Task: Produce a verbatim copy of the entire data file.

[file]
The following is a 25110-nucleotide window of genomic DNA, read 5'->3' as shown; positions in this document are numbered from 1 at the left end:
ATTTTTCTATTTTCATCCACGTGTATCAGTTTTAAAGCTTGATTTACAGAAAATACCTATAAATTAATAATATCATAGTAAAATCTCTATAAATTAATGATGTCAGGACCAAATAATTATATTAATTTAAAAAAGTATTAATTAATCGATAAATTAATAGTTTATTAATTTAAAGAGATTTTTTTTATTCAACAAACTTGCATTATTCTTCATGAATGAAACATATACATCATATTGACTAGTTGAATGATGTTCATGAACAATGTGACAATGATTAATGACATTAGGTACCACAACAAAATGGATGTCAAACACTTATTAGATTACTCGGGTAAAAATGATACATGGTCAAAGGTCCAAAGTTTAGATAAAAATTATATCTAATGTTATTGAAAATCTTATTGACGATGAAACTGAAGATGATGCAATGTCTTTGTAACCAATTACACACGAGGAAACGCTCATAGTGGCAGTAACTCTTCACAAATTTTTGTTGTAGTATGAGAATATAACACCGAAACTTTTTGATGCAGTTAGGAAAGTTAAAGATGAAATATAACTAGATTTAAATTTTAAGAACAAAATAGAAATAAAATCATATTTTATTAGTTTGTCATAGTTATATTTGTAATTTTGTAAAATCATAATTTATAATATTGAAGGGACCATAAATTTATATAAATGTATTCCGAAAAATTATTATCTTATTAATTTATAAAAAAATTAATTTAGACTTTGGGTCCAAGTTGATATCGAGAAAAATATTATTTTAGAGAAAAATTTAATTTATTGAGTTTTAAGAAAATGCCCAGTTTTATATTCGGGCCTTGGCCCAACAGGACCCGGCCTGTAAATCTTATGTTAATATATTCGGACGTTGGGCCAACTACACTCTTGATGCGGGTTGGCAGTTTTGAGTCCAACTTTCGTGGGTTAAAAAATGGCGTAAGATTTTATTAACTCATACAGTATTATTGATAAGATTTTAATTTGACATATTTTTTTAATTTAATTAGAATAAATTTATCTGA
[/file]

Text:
The following is a 25110-nucleotide window of genomic DNA, read 5'->3' as shown; positions in this document are numbered from 1 at the left end:
ATTTTTCTATTTTCATCCACGTGTATCAGTTTTAAAGCTTGATTTACAGAAAATACCTATAAATTAATAATATCATAGTAAAATCTCTATAAATTAATGATGTCAGGACCAAATAATTATATTAATTTAAAAAAGTATTAATTAATCGATAAATTAATAGTTTATTAATTTAAAGAGATTTTTTTTATTCAACAAACTTGCATTATTCTTCATGAATGAAACATATACATCATATTGACTAGTTGAATGATGTTCATGAACAATGTGACAATGATTAATGACATTAGGTACCACAACAAAATGGATGTCAAACACTTATTAGATTACTCGGGTAAAAATGATACATGGTCAAAGGTCCAAAGTTTAGATAAAAATTATATCTAATGTTATTGAAAATCTTATTGACGATGAAACTGAAGATGATGCAATGTCTTTGTAACCAATTACACACGAGGAAACGCTCATAGTGGCAGTAACTCTTCACAAATTTTTGTTGTAGTATGAGAATATAACACCGAAACTTTTTGATGCAGTTAGGAAAGTTAAAGATGAAATATAACTAGATTTAAATTTTAAGAACAAAATAGAAATAAAATCATATTTTATTAGTTTGTCATAGTTATATTTGTAATTTTGTAAAATCATAATTTATAATATTGAAGGGACCATAAATTTATATAAATGTATTCCGAAAAATTATTATCTTATTAATTTATAAAAAAATTAATTTAGACTTTGGGTCCAAGTTGATATCGAGAAAAATATTATTTTAGAGAAAAATTTAATTTATTGAGTTTTAAGAAAATGCCCAGTTTTATATTCGGGCCTTGGCCCAACAGGACCCGGCCTGTAAATCTTATGTTAATATATTCGGACGTTGGGCCAACTACACTCTTGATGCGGGTTGGCAGTTTTGAGTCCAACTTTCGTGGGTTAAAAAATGGCGTAAGATTTTATTAACTCATACAGTATTATTGATAAGATTTTAATTTGACATATTTTTTTAATTTAATTAGAATAAATTTATCTGA